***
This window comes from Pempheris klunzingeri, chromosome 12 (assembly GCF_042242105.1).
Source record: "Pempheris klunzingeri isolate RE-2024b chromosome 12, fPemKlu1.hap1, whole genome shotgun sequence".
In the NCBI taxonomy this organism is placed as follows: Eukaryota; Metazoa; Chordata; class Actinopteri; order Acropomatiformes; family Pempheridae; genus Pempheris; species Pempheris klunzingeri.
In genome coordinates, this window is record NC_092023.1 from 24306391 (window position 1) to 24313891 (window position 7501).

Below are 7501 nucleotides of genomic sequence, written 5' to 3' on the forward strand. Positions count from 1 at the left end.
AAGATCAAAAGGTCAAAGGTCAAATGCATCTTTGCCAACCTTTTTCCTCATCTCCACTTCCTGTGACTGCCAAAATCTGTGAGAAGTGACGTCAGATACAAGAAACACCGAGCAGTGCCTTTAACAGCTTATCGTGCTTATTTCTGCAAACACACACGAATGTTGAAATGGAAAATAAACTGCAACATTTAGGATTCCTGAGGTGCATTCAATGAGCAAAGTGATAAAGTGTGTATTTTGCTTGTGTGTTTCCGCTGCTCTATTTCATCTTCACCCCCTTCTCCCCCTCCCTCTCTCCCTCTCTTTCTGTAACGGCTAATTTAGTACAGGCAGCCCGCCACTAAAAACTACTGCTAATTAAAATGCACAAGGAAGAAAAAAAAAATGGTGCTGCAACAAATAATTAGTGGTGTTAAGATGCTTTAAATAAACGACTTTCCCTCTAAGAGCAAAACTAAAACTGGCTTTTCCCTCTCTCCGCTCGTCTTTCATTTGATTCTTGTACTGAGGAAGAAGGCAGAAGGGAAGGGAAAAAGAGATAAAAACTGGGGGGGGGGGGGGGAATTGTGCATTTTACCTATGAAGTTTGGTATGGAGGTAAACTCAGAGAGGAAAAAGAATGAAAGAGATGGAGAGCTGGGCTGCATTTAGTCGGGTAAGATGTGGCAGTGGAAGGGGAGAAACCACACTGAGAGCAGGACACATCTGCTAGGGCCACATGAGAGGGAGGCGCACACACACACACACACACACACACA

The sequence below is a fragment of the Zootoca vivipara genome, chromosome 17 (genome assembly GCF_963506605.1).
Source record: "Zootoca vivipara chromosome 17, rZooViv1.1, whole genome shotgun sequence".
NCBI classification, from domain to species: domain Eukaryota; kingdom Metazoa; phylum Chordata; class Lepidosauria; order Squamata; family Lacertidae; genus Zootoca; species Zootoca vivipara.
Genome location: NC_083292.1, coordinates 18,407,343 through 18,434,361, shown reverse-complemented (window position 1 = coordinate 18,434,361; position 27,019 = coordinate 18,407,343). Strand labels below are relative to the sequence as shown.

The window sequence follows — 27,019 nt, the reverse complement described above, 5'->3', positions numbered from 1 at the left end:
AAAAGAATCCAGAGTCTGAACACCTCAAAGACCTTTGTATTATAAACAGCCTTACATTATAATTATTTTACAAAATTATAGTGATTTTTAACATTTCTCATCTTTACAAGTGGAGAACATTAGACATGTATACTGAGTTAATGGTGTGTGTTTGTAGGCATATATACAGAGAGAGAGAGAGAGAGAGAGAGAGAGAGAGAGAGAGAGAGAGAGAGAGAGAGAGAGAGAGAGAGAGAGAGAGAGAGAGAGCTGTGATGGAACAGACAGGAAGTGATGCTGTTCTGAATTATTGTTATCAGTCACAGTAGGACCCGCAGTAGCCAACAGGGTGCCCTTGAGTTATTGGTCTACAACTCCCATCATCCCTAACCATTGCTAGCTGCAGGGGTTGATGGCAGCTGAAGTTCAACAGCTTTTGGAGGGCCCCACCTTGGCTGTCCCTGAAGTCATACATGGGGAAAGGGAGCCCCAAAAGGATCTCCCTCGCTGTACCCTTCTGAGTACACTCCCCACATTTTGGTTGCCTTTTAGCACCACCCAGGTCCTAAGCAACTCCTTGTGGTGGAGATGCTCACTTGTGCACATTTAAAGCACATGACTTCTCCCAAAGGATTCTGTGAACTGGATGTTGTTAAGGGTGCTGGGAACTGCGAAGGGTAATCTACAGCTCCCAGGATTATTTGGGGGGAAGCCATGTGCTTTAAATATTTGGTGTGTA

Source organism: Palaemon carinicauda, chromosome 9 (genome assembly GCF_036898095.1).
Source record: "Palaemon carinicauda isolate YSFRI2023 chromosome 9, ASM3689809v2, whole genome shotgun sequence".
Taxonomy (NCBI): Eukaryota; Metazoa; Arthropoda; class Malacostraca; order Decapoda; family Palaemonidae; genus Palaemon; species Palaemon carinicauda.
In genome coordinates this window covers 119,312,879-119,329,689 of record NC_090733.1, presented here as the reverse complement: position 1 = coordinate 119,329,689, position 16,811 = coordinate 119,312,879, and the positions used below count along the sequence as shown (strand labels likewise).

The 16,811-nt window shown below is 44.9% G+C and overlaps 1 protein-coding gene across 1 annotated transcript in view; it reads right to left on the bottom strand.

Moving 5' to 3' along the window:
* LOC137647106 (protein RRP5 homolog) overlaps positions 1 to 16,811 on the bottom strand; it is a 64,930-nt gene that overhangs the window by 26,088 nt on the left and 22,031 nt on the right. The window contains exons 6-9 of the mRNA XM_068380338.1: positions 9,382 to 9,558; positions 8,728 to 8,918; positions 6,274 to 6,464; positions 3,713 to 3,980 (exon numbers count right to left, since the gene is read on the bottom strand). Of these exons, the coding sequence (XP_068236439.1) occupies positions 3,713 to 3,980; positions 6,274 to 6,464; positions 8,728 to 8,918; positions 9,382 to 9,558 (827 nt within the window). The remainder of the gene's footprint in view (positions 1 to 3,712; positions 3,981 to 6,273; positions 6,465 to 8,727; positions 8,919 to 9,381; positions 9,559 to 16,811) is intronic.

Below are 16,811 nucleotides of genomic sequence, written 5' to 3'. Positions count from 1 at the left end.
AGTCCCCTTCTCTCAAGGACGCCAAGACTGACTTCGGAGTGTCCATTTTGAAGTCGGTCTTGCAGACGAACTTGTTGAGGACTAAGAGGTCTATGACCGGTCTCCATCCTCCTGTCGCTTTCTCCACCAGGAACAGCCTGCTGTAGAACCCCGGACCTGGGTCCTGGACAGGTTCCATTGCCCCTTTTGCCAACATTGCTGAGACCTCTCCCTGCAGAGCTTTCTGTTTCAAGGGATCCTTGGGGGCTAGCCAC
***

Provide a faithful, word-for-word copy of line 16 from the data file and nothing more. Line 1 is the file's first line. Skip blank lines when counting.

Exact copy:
In genome coordinates this window covers 119,312,879-119,329,689 of record NC_090733.1, presented here as the reverse complement: position 1 = coordinate 119,329,689, position 16,811 = coordinate 119,312,879, and the positions used below count along the sequence as shown (strand labels likewise).